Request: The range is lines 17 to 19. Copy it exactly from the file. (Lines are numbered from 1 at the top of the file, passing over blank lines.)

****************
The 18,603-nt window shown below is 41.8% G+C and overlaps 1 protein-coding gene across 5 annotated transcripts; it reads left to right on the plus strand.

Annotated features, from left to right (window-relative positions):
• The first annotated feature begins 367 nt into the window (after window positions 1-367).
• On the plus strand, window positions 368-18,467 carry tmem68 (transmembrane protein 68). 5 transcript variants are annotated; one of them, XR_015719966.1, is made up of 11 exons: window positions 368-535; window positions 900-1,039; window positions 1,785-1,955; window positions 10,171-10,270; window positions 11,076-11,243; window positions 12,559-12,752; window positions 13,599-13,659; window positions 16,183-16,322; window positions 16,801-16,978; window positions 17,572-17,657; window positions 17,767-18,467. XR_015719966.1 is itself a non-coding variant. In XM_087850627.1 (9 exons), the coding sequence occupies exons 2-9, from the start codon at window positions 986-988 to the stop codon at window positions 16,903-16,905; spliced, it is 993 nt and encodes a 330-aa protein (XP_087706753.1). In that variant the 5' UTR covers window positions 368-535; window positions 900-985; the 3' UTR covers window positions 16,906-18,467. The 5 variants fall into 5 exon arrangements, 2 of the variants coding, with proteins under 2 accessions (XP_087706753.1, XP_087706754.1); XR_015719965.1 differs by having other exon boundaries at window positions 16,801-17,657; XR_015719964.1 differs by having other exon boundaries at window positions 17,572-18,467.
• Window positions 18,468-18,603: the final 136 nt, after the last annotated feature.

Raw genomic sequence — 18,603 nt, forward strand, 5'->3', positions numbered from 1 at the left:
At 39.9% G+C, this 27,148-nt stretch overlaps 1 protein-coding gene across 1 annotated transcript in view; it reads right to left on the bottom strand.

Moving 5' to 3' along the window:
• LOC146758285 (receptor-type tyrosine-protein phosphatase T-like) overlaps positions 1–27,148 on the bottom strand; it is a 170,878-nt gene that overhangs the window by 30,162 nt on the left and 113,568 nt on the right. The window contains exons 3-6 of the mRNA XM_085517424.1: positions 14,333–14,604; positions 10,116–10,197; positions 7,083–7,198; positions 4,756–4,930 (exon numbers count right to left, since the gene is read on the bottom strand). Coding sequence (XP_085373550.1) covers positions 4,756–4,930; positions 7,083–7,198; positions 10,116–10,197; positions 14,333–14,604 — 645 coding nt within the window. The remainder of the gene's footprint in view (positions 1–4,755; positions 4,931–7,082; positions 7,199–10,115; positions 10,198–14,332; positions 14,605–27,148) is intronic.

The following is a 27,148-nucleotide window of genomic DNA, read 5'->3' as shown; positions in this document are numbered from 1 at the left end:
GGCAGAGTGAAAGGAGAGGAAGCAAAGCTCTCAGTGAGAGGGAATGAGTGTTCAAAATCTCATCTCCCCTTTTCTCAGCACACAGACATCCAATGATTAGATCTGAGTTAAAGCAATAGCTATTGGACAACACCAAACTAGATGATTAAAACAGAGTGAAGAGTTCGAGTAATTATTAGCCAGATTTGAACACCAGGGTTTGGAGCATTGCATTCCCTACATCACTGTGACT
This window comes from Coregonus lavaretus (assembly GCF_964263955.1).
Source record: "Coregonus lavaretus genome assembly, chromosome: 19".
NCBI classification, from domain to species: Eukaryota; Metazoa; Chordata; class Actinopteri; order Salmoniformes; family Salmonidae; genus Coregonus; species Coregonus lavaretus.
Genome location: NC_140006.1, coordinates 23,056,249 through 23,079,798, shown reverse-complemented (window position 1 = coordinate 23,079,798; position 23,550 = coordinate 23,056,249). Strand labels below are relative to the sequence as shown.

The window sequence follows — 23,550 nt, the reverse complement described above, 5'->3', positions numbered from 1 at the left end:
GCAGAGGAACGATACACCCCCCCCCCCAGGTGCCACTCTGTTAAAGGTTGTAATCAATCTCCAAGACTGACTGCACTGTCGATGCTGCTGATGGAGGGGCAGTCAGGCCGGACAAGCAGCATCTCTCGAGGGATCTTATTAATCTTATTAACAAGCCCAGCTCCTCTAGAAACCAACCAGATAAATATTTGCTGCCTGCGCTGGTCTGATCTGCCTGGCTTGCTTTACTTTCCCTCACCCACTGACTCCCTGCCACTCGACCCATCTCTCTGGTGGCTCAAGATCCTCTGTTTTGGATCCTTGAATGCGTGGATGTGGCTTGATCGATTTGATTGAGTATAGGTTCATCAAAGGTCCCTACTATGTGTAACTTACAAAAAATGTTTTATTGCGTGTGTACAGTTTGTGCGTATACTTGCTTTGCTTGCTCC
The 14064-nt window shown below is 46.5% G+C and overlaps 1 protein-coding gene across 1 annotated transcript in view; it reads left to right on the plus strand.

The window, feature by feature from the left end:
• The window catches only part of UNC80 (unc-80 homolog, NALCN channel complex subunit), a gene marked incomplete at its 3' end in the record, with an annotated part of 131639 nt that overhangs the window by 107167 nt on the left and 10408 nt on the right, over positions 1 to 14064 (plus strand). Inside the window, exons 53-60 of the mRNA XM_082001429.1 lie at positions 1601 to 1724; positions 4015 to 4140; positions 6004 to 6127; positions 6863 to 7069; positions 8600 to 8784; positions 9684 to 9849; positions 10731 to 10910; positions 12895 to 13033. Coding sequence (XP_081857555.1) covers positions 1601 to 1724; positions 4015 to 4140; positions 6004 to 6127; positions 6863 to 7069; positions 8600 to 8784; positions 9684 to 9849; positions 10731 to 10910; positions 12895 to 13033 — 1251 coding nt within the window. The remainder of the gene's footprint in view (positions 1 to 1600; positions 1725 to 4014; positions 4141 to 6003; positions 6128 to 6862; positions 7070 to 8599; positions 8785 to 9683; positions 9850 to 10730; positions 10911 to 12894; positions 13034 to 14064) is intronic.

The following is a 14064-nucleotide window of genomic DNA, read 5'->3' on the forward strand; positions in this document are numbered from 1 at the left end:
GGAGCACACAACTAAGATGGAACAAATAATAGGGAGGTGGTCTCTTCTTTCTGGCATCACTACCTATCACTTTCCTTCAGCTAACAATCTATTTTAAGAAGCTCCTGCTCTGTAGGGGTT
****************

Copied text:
GCAGAGGAACGATACACCCCCCCCCCCAGGTGCCACTCTGTTAAAGGTTGTAATCAATCTCCAAGACTGACTGCACTGTCGATGCTGCTGATGGAGGGGCAGTCAGGCCGGACAAGCAGCATCTCTCGAGGGATCTTATTAATCTTATTAACAAGCCCAGCTCCTCTAGAAACCAACCAGATAAATATTTGCTGCCTGCGCTGGTCTGATCTGCCTGGCTTGCTTTACTTTCCCTCACCCACTGACTCCCTGCCACTCGACCCATCTCTCTGGTGGCTCAAGATCCTCTGTTTTGGATCCTTGAATGCGTGGATGTGGCTTGATCGATTTGATTGAGTATAGGTTCATCAAAGGTCCCTACTATGTGTAACTTACAAAAAATGTTTTATTGCGTGTGTACAGTTTGTGCGTATACTTGCTTTGCTTGCTCC
The 14064-nt window shown below is 46.5% G+C and overlaps 1 protein-coding gene across 1 annotated transcript in view; it reads left to right on the plus strand.

The window, feature by feature from the left end: